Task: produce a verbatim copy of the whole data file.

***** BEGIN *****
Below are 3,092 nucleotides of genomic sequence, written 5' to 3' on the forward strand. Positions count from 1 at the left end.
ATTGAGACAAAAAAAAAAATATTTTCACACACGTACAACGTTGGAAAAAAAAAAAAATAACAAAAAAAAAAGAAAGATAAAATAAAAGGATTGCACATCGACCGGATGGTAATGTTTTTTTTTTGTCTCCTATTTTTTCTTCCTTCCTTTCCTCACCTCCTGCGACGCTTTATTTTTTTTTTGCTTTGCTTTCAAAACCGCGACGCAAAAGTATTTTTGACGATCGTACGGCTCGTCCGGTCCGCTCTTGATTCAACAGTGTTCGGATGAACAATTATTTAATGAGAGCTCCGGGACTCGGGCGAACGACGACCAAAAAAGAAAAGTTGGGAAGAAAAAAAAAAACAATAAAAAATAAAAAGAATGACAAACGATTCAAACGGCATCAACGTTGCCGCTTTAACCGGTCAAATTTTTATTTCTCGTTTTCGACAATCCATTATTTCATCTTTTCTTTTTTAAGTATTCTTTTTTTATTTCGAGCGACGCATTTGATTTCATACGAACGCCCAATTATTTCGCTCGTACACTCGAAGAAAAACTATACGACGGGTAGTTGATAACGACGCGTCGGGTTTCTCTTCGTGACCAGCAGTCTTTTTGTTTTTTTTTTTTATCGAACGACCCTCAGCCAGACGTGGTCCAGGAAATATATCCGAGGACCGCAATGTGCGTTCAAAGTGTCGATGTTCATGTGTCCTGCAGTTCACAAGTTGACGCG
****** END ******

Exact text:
Below are 3,092 nucleotides of genomic sequence, written 5' to 3' on the forward strand. Positions count from 1 at the left end.
ATTGAGACAAAAAAAAAAATATTTTCACACACGTACAACGTTGGAAAAAAAAAAAAATAACAAAAAAAAAAGAAAGATAAAATAAAAGGATTGCACATCGACCGGATGGTAATGTTTTTTTTTTGTCTCCTATTTTTTCTTCCTTCCTTTCCTCACCTCCTGCGACGCTTTATTTTTTTTTTGCTTTGCTTTCAAAACCGCGACGCAAAAGTATTTTTGACGATCGTACGGCTCGTCCGGTCCGCTCTTGATTCAACAGTGTTCGGATGAACAATTATTTAATGAGAGCTCCGGGACTCGGGCGAACGACGACCAAAAAAGAAAAGTTGGGAAGAAAAAAAAAAACAATAAAAAATAAAAAGAATGACAAACGATTCAAACGGCATCAACGTTGCCGCTTTAACCGGTCAAATTTTTATTTCTCGTTTTCGACAATCCATTATTTCATCTTTTCTTTTTTAAGTATTCTTTTTTTATTTCGAGCGACGCATTTGATTTCATACGAACGCCCAATTATTTCGCTCGTACACTCGAAGAAAAACTATACGACGGGTAGTTGATAACGACGCGTCGGGTTTCTCTTCGTGACCAGCAGTCTTTTTGTTTTTTTTTTTTATCGAACGACCCTCAGCCAGACGTGGTCCAGGAAATATATCCGAGGACCGCAATGTGCGTTCAAAGTGTCGATGTTCATGTGTCCTGCAGTTCACAAGTTGACGCG